Popes and cardinals, kings and aristocrats have dotted Italy with palaces and prestigious residences, where the garden becomes a symbolic expression of power. The dynastic intertwining contributed to the transmission of ideas and knowledge. If the Medici residences of the fifteenth century offered ideas to the sixteenth-century gardens of the popes, Roman and French models assert themselves in the Savoy “Crown of delights”: following the example of the France of the Sun King, a geometric structure ordered on long avenues is imposed on the Turin plain access straights to residences and hunting reserves. Even the Farnese gardens of Colorno are a “little Versailles”.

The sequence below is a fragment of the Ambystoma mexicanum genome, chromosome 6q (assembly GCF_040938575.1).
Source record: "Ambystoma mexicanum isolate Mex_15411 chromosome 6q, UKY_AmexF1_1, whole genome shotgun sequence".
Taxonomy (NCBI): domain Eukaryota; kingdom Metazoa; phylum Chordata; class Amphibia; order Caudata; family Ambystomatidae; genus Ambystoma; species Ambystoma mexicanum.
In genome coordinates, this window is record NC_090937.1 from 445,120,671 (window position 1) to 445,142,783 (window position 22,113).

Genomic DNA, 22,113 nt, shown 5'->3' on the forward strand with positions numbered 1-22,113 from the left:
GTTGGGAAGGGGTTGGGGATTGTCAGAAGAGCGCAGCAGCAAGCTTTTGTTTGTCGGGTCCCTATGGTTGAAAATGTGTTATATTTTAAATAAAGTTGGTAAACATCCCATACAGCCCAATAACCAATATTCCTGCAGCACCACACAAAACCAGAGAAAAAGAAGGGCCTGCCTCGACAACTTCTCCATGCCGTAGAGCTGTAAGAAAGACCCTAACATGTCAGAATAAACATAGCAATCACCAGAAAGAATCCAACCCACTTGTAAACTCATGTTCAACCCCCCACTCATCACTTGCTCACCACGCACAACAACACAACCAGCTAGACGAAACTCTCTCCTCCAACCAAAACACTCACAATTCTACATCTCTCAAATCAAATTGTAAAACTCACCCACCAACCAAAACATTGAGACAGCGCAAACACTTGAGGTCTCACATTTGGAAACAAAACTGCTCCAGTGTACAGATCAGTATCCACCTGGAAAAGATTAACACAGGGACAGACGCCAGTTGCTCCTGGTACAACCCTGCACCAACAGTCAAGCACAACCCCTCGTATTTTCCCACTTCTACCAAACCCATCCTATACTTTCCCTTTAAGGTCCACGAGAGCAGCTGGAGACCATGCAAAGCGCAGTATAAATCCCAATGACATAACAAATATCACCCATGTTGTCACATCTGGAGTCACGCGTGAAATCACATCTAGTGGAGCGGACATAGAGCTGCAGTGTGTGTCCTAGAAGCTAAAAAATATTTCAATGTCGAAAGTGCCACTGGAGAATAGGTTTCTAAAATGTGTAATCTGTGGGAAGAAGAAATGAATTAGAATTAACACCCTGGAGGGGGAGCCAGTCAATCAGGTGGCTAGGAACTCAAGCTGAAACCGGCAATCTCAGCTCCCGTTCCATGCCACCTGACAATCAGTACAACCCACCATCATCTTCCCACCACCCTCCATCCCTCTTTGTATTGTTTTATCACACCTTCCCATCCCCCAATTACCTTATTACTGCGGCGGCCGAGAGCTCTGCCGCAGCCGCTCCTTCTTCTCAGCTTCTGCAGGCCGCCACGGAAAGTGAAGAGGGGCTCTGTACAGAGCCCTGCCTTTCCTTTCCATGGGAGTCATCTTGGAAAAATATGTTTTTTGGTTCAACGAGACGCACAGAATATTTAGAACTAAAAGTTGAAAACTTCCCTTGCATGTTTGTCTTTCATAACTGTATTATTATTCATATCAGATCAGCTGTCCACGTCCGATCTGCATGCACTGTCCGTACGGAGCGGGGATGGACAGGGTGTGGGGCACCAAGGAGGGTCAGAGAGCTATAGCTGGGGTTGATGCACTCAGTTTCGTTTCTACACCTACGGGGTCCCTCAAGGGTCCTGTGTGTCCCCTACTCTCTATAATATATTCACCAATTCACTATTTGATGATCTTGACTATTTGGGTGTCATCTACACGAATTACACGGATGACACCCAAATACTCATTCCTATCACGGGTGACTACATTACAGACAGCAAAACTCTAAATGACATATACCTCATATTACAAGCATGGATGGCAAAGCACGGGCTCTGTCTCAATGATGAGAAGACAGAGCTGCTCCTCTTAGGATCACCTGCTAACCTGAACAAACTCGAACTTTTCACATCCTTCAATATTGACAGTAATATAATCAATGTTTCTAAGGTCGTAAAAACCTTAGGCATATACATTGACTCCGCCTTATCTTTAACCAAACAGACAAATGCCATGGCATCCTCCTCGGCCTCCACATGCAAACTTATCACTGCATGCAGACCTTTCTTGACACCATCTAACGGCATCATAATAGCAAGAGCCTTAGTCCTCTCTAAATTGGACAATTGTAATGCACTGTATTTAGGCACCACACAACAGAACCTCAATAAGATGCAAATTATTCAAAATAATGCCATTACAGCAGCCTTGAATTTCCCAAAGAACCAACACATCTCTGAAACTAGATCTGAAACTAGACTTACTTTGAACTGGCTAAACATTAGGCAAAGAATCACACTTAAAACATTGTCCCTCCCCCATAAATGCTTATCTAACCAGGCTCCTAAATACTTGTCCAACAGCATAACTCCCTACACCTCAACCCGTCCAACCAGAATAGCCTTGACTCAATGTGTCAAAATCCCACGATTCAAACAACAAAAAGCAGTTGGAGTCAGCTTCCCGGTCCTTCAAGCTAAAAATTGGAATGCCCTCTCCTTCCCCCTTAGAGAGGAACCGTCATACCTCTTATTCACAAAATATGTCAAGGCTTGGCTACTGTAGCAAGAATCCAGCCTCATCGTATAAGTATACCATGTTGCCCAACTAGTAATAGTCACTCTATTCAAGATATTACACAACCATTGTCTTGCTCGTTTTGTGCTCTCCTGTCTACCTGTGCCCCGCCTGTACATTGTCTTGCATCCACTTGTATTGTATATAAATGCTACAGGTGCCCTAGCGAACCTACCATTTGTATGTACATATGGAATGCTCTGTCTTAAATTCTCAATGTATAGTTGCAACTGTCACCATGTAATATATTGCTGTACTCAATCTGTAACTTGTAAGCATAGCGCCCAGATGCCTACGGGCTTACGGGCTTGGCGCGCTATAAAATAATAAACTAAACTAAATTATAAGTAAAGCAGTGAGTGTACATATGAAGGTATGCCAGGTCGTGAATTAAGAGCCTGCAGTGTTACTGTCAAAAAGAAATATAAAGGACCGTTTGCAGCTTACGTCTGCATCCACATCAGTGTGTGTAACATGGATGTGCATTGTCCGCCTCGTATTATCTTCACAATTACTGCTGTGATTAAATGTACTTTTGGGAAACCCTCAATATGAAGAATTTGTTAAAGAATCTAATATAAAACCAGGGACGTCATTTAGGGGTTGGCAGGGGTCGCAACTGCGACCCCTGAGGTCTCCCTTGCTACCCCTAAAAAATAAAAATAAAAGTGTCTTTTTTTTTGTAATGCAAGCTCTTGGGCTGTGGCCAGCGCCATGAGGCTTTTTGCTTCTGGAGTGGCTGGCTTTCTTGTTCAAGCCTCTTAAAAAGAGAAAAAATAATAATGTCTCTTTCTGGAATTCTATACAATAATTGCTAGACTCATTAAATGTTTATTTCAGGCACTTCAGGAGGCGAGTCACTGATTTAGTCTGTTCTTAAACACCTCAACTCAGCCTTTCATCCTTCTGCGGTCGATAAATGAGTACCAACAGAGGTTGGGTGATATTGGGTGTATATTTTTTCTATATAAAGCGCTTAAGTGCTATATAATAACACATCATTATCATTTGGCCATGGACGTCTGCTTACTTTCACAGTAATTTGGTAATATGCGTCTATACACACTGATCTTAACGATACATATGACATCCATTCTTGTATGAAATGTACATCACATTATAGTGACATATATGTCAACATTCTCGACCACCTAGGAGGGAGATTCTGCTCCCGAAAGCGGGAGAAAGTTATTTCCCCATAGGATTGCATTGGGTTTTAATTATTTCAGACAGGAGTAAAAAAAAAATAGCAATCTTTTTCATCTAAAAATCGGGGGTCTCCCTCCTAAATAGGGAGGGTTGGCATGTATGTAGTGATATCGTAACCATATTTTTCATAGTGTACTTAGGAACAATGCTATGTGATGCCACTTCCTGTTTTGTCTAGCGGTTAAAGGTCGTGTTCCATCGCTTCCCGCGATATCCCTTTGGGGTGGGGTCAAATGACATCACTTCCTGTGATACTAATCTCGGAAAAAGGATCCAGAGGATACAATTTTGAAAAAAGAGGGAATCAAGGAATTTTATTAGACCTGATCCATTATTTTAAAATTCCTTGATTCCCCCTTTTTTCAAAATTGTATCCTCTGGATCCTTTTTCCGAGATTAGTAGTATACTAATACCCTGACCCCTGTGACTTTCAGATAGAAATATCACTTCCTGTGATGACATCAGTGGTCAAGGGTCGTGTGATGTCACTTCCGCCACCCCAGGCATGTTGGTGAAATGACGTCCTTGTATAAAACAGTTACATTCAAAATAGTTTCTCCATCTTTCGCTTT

Marriage ties between the Farnese and Bourbons will then be the origin of a close bond with Naples, where Charles III’s passion for gardens will produce the royal palaces of Capodimonte, Portici and Caserta. Family ties are also established between the Lorraine, grand dukes of Tuscany, and the Habsburgs and a sovereign, Maria Teresa, commissioned the Royal Villa of Monza from the architect Giuseppe Piermarini according to the rules of the landscape garden. The Miramare park in Trieste is due to a Habsburg-Lorraine, Maximilian, archduke of Austria and emperor of Mexico. Late are the Napoleonic examples: from Stra to the royal gardens of Venice, up to Elisa Baciocchi sister of Napoleon who binds her name to the villa of Marlia. To these, we could add the gardens which, with the unification of Italy, are confiscated by the system of royal residences; like Boboli who had already become royal in the Lorraine context.